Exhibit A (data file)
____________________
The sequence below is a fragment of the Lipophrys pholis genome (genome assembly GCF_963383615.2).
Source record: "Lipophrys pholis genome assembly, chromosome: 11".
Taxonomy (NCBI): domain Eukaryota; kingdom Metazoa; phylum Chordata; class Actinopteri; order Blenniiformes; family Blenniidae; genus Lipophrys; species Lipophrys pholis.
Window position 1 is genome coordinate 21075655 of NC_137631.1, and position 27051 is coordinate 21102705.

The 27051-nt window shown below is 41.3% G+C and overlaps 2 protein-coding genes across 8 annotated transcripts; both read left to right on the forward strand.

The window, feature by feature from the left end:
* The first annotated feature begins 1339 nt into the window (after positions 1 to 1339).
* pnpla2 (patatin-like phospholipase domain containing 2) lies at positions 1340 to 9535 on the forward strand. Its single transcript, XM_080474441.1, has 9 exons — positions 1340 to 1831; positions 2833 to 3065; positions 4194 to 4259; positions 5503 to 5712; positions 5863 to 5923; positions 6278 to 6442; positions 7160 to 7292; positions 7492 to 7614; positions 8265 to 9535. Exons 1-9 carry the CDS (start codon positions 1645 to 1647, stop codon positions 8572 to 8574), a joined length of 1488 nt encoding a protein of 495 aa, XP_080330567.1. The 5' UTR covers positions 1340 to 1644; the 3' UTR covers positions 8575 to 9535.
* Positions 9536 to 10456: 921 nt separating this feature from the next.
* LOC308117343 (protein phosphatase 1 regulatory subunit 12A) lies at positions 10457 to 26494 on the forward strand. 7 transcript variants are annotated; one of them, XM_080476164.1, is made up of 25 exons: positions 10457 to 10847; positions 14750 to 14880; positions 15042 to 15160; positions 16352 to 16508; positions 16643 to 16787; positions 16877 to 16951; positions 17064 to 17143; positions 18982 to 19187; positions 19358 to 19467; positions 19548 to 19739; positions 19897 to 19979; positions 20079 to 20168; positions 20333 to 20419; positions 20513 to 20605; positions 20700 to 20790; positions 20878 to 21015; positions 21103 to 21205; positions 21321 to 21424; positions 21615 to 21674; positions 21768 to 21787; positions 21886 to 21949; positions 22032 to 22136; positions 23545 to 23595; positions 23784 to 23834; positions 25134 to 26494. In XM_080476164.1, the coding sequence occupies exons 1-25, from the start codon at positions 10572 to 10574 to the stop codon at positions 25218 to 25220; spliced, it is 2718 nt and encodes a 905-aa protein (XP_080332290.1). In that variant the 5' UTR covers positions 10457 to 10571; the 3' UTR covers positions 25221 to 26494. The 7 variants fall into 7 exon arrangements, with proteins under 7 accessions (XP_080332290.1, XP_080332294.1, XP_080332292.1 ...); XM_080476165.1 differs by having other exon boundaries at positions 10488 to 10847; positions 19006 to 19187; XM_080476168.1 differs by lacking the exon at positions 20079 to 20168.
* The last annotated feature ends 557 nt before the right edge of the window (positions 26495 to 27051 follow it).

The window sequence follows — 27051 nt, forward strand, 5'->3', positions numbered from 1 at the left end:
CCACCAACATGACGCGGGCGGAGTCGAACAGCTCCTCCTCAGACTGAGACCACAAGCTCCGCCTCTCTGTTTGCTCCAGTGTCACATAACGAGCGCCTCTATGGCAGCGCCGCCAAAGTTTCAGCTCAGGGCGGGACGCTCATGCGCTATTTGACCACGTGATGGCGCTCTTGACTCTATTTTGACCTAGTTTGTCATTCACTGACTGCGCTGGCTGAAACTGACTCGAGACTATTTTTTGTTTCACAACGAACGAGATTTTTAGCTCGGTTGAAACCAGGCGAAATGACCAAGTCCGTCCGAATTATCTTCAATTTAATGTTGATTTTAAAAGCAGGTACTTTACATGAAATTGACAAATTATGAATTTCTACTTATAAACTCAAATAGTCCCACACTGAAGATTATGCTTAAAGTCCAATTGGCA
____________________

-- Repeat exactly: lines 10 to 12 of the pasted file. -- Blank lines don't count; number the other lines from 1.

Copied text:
* LOC308117343 (protein phosphatase 1 regulatory subunit 12A) lies at positions 10457 to 26494 on the forward strand. 7 transcript variants are annotated; one of them, XM_080476164.1, is made up of 25 exons: positions 10457 to 10847; positions 14750 to 14880; positions 15042 to 15160; positions 16352 to 16508; positions 16643 to 16787; positions 16877 to 16951; positions 17064 to 17143; positions 18982 to 19187; positions 19358 to 19467; positions 19548 to 19739; positions 19897 to 19979; positions 20079 to 20168; positions 20333 to 20419; positions 20513 to 20605; positions 20700 to 20790; positions 20878 to 21015; positions 21103 to 21205; positions 21321 to 21424; positions 21615 to 21674; positions 21768 to 21787; positions 21886 to 21949; positions 22032 to 22136; positions 23545 to 23595; positions 23784 to 23834; positions 25134 to 26494. In XM_080476164.1, the coding sequence occupies exons 1-25, from the start codon at positions 10572 to 10574 to the stop codon at positions 25218 to 25220; spliced, it is 2718 nt and encodes a 905-aa protein (XP_080332290.1). In that variant the 5' UTR covers positions 10457 to 10571; the 3' UTR covers positions 25221 to 26494. The 7 variants fall into 7 exon arrangements, with proteins under 7 accessions (XP_080332290.1, XP_080332294.1, XP_080332292.1 ...); XM_080476165.1 differs by having other exon boundaries at positions 10488 to 10847; positions 19006 to 19187; XM_080476168.1 differs by lacking the exon at positions 20079 to 20168.
* The last annotated feature ends 557 nt before the right edge of the window (positions 26495 to 27051 follow it).

The window sequence follows — 27051 nt, forward strand, 5'->3', positions numbered from 1 at the left end: